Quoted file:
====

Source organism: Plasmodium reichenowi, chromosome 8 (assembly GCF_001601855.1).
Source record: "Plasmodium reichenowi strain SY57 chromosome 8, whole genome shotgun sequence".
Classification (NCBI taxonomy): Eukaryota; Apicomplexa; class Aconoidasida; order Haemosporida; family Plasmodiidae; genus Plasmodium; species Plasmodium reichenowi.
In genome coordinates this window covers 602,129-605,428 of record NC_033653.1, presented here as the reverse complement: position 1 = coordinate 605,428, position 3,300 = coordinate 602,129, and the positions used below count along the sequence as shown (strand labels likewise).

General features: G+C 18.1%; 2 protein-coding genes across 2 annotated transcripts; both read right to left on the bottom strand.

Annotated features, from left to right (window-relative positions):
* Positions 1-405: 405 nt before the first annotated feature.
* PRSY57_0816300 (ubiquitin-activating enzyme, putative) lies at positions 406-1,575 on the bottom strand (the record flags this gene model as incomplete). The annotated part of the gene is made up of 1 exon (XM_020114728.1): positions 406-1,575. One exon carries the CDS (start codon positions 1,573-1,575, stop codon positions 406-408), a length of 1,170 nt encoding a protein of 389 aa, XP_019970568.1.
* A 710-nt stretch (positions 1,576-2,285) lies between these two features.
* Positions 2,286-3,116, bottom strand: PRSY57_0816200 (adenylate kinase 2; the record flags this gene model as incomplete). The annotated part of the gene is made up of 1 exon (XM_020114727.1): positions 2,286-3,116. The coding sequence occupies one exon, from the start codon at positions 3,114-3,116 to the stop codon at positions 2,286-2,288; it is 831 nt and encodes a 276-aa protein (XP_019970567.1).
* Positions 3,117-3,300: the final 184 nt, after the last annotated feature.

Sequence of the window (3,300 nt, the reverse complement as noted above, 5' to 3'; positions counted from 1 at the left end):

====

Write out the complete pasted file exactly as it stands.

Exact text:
Source organism: Plasmodium reichenowi, chromosome 8 (assembly GCF_001601855.1).
Source record: "Plasmodium reichenowi strain SY57 chromosome 8, whole genome shotgun sequence".
Classification (NCBI taxonomy): Eukaryota; Apicomplexa; class Aconoidasida; order Haemosporida; family Plasmodiidae; genus Plasmodium; species Plasmodium reichenowi.
In genome coordinates this window covers 602,129-605,428 of record NC_033653.1, presented here as the reverse complement: position 1 = coordinate 605,428, position 3,300 = coordinate 602,129, and the positions used below count along the sequence as shown (strand labels likewise).

General features: G+C 18.1%; 2 protein-coding genes across 2 annotated transcripts; both read right to left on the bottom strand.

Annotated features, from left to right (window-relative positions):
* Positions 1-405: 405 nt before the first annotated feature.
* PRSY57_0816300 (ubiquitin-activating enzyme, putative) lies at positions 406-1,575 on the bottom strand (the record flags this gene model as incomplete). The annotated part of the gene is made up of 1 exon (XM_020114728.1): positions 406-1,575. One exon carries the CDS (start codon positions 1,573-1,575, stop codon positions 406-408), a length of 1,170 nt encoding a protein of 389 aa, XP_019970568.1.
* A 710-nt stretch (positions 1,576-2,285) lies between these two features.
* Positions 2,286-3,116, bottom strand: PRSY57_0816200 (adenylate kinase 2; the record flags this gene model as incomplete). The annotated part of the gene is made up of 1 exon (XM_020114727.1): positions 2,286-3,116. The coding sequence occupies one exon, from the start codon at positions 3,114-3,116 to the stop codon at positions 2,286-2,288; it is 831 nt and encodes a 276-aa protein (XP_019970567.1).
* Positions 3,117-3,300: the final 184 nt, after the last annotated feature.

Sequence of the window (3,300 nt, the reverse complement as noted above, 5' to 3'; positions counted from 1 at the left end):